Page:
Ag groups testify at NAFTA objectives hearingAg groups testify at NAFTA objectives hearing
USTR hears top NAFTA priorities for ag, including updating SPS measures, science-based approach to biotechnology and addressing market barriers.
June 27, 2017
The North American Free Trade Agreement (NAFTA) is critical for farmers and agriculture at large, and continuing its long-term success is a top priority, according to testimony from those in the agriculture industry at an Office of the U.S. Trade Representative hearing to examine priorities for the upcoming NAFTA renegotiation.
A continued unified message from the agriculture industry was the request to do no harm in U.S. trade relationships with Canada and Mexico.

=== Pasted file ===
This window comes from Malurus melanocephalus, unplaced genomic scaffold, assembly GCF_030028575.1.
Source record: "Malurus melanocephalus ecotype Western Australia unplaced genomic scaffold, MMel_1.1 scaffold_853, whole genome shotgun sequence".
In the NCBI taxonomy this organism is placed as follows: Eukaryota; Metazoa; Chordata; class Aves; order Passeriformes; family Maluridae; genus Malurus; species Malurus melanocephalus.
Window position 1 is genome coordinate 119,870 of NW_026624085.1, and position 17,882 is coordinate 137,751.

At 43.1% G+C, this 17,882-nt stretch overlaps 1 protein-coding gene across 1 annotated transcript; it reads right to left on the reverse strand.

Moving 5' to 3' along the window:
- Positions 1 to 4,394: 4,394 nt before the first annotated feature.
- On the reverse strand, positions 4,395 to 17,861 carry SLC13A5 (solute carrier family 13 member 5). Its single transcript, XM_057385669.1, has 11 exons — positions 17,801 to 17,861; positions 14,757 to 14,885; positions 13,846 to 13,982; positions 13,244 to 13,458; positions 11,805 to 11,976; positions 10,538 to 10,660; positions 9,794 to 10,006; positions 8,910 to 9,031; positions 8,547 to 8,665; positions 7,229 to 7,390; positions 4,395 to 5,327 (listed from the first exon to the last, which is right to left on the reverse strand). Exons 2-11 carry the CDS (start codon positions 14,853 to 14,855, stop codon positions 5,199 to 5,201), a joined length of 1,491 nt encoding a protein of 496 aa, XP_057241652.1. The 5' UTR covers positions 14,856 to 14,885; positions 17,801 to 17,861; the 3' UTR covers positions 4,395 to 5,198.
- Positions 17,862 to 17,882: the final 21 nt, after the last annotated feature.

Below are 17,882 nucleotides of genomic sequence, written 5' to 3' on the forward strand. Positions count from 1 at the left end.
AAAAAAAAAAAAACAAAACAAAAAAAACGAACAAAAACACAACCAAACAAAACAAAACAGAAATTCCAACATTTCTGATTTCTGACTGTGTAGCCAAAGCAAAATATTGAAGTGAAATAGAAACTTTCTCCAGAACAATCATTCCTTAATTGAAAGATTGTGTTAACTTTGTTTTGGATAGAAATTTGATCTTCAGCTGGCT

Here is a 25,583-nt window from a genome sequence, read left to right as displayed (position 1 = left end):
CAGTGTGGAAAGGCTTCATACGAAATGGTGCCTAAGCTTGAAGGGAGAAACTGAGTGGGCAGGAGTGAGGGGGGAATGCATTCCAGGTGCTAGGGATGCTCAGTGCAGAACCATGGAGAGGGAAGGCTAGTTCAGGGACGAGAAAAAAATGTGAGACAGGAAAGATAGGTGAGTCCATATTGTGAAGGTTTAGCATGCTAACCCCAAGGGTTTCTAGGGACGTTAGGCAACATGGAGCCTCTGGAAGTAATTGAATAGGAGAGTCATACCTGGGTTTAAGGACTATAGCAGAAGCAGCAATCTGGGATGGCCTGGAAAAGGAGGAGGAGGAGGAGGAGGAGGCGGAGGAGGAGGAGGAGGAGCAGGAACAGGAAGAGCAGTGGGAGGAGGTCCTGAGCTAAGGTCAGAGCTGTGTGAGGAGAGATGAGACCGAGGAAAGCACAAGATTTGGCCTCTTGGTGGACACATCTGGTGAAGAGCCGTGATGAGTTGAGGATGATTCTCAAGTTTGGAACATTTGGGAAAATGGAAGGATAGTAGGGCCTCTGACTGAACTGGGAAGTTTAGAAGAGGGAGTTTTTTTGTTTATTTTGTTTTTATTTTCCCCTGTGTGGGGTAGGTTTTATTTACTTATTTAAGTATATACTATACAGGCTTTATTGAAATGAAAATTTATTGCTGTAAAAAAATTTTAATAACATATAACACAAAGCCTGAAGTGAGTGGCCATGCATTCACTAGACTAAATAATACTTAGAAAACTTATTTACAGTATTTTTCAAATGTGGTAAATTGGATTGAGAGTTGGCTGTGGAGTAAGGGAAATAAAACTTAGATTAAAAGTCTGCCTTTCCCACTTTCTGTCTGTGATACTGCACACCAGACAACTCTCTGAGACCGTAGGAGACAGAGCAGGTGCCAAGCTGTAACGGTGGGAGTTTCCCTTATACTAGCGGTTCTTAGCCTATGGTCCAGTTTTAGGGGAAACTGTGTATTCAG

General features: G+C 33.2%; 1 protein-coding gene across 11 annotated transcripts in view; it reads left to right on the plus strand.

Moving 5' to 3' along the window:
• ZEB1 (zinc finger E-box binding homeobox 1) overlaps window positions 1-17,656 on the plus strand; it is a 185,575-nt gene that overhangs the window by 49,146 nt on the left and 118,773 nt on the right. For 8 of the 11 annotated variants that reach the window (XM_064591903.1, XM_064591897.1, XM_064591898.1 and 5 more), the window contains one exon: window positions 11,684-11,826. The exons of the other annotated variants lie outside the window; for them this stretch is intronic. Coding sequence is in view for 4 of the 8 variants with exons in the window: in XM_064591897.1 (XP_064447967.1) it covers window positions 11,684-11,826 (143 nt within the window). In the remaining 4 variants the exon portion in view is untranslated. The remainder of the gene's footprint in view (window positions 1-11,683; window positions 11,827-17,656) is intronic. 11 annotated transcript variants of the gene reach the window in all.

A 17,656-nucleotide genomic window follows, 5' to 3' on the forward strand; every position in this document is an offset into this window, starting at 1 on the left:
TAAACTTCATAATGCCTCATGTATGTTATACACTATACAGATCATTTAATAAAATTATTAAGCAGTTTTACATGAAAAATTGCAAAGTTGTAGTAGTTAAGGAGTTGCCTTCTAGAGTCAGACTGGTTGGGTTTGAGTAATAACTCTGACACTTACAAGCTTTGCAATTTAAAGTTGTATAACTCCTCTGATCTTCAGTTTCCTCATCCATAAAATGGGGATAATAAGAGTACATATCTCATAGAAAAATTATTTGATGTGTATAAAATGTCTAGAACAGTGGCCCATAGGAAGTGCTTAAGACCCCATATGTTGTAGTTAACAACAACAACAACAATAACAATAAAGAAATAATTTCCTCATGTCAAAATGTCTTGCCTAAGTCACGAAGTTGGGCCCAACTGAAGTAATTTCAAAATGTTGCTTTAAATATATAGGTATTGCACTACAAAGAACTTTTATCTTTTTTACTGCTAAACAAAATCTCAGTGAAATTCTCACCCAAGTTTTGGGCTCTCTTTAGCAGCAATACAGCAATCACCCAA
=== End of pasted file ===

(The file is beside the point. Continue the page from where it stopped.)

Don Shawcroft, Colorado Farm Bureau president, testified at the hearing that U.S. agricultural exports to Canada and Mexico have quadrupled under NAFTA, from $8.9 billion in 1993 to $38.1 billion in 2016. “Although the benefits from NAFTA are clear and many, there are reasons to reform and update the agreement,” Shawcroft said.
NAFTA renegotiation presents a prime opportunity to address challenges fruit and vegetable farmers have faced with Mexico as well as a chance for dairy, row crop and wheat farmers to settle issues with Canada.
Shawcroft suggested that NAFTA modernization include: updated, science-based sanitary and phytosanitary (SPS) rules; improved dispute settlement procedures for fresh fruits, vegetables and horticultural products; eliminated or reduced Canadian tariff barriers to dairy, poultry, eggs and wine, as well as the recently implemented barriers to ultra-filtered milk; addressing the misuse of geographical indicators, and developing a consistent, science-based approach to products of biotechnology.